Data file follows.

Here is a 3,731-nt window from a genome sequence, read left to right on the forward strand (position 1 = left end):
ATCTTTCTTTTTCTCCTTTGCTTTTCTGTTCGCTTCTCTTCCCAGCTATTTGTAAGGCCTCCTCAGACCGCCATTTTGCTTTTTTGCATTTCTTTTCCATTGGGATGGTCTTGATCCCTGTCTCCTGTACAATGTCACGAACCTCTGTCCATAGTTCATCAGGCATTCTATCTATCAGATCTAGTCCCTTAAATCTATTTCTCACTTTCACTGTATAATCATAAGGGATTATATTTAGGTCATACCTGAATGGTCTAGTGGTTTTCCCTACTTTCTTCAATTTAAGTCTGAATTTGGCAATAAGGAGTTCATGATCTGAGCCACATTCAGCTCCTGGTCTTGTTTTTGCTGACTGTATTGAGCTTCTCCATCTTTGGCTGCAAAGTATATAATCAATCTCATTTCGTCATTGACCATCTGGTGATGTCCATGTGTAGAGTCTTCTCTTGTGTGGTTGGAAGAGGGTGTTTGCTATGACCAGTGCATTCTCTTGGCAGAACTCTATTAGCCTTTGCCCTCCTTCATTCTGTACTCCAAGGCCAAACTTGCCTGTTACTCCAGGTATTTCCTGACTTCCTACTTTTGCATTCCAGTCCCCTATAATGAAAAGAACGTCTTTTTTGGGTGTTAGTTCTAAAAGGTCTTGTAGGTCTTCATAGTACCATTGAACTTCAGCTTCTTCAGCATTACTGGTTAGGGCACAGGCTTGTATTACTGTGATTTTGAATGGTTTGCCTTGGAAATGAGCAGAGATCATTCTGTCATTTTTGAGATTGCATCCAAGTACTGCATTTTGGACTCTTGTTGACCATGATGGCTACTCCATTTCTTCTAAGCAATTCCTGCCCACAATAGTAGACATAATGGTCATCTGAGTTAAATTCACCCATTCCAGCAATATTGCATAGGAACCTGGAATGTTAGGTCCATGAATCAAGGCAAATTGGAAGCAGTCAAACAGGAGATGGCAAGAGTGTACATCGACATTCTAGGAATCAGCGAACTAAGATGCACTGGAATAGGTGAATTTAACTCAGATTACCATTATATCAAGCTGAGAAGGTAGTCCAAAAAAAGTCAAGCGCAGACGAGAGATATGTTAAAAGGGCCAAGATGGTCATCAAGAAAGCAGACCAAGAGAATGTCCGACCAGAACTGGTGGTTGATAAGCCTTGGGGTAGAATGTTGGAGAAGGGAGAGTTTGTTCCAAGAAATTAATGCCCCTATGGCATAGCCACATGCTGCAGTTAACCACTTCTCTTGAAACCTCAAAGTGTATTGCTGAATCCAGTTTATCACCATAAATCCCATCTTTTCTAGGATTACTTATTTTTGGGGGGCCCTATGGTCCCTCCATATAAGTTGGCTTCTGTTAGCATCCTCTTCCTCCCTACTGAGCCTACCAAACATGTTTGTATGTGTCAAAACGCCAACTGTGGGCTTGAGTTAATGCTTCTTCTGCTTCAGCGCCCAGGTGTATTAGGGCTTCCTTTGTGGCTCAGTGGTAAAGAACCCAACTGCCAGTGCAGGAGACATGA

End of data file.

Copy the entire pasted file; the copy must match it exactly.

Here is a 3,731-nt window from a genome sequence, read left to right on the forward strand (position 1 = left end):
ATCTTTCTTTTTCTCCTTTGCTTTTCTGTTCGCTTCTCTTCCCAGCTATTTGTAAGGCCTCCTCAGACCGCCATTTTGCTTTTTTGCATTTCTTTTCCATTGGGATGGTCTTGATCCCTGTCTCCTGTACAATGTCACGAACCTCTGTCCATAGTTCATCAGGCATTCTATCTATCAGATCTAGTCCCTTAAATCTATTTCTCACTTTCACTGTATAATCATAAGGGATTATATTTAGGTCATACCTGAATGGTCTAGTGGTTTTCCCTACTTTCTTCAATTTAAGTCTGAATTTGGCAATAAGGAGTTCATGATCTGAGCCACATTCAGCTCCTGGTCTTGTTTTTGCTGACTGTATTGAGCTTCTCCATCTTTGGCTGCAAAGTATATAATCAATCTCATTTCGTCATTGACCATCTGGTGATGTCCATGTGTAGAGTCTTCTCTTGTGTGGTTGGAAGAGGGTGTTTGCTATGACCAGTGCATTCTCTTGGCAGAACTCTATTAGCCTTTGCCCTCCTTCATTCTGTACTCCAAGGCCAAACTTGCCTGTTACTCCAGGTATTTCCTGACTTCCTACTTTTGCATTCCAGTCCCCTATAATGAAAAGAACGTCTTTTTTGGGTGTTAGTTCTAAAAGGTCTTGTAGGTCTTCATAGTACCATTGAACTTCAGCTTCTTCAGCATTACTGGTTAGGGCACAGGCTTGTATTACTGTGATTTTGAATGGTTTGCCTTGGAAATGAGCAGAGATCATTCTGTCATTTTTGAGATTGCATCCAAGTACTGCATTTTGGACTCTTGTTGACCATGATGGCTACTCCATTTCTTCTAAGCAATTCCTGCCCACAATAGTAGACATAATGGTCATCTGAGTTAAATTCACCCATTCCAGCAATATTGCATAGGAACCTGGAATGTTAGGTCCATGAATCAAGGCAAATTGGAAGCAGTCAAACAGGAGATGGCAAGAGTGTACATCGACATTCTAGGAATCAGCGAACTAAGATGCACTGGAATAGGTGAATTTAACTCAGATTACCATTATATCAAGCTGAGAAGGTAGTCCAAAAAAAGTCAAGCGCAGACGAGAGATATGTTAAAAGGGCCAAGATGGTCATCAAGAAAGCAGACCAAGAGAATGTCCGACCAGAACTGGTGGTTGATAAGCCTTGGGGTAGAATGTTGGAGAAGGGAGAGTTTGTTCCAAGAAATTAATGCCCCTATGGCATAGCCACATGCTGCAGTTAACCACTTCTCTTGAAACCTCAAAGTGTATTGCTGAATCCAGTTTATCACCATAAATCCCATCTTTTCTAGGATTACTTATTTTTGGGGGGCCCTATGGTCCCTCCATATAAGTTGGCTTCTGTTAGCATCCTCTTCCTCCCTACTGAGCCTACCAAACATGTTTGTATGTGTCAAAACGCCAACTGTGGGCTTGAGTTAATGCTTCTTCTGCTTCAGCGCCCAGGTGTATTAGGGCTTCCTTTGTGGCTCAGTGGTAAAGAACCCAACTGCCAGTGCAGGAGACATGA